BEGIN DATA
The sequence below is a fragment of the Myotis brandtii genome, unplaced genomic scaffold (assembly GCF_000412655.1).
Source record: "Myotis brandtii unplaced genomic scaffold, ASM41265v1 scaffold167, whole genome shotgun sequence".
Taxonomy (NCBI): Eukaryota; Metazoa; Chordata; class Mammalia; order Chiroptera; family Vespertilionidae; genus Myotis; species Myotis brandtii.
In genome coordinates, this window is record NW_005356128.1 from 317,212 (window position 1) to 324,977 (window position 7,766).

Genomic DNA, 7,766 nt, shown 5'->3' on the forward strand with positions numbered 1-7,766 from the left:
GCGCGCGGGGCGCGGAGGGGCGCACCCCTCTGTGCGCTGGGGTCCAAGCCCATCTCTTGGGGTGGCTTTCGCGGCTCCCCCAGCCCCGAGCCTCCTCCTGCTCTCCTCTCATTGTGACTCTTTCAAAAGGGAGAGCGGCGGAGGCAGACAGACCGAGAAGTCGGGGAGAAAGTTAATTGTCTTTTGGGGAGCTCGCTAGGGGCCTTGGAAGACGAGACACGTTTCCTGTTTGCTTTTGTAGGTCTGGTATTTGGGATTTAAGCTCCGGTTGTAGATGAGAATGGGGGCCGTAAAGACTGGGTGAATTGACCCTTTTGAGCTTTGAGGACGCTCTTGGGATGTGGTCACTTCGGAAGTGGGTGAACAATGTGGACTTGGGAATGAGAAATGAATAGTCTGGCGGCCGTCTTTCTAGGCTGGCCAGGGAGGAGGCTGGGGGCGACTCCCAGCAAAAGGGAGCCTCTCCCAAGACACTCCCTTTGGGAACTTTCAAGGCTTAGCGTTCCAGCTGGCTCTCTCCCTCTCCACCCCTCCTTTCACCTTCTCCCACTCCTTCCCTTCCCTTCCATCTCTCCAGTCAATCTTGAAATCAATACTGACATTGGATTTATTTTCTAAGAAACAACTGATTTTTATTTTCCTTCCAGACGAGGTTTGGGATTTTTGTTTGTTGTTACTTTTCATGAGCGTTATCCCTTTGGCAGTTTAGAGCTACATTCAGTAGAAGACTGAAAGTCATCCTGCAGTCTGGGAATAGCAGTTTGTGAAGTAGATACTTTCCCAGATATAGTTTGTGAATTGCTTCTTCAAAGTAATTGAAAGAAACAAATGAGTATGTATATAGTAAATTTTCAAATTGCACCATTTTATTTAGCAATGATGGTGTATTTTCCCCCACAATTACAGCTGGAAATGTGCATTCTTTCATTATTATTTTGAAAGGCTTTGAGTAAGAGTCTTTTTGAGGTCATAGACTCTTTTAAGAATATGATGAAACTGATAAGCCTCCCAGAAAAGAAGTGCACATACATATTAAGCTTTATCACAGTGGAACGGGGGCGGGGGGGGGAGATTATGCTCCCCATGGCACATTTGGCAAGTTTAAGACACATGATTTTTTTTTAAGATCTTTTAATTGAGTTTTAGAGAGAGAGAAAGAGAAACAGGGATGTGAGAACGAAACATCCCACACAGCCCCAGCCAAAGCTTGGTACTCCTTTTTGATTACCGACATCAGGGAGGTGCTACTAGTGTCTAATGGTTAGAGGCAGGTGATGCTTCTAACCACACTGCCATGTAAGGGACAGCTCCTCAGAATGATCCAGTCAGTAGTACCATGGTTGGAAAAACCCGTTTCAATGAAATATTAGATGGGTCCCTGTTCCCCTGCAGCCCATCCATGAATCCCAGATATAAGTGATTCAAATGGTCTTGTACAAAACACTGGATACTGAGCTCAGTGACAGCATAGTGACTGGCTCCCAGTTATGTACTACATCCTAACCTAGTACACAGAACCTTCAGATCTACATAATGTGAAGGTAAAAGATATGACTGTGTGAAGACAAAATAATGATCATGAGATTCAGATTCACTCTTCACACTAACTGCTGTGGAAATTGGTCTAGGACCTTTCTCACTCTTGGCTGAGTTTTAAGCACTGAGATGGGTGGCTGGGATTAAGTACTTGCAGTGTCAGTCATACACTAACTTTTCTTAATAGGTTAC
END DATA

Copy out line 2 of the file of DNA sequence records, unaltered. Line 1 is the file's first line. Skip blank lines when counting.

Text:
Source record: "Myotis brandtii unplaced genomic scaffold, ASM41265v1 scaffold167, whole genome shotgun sequence".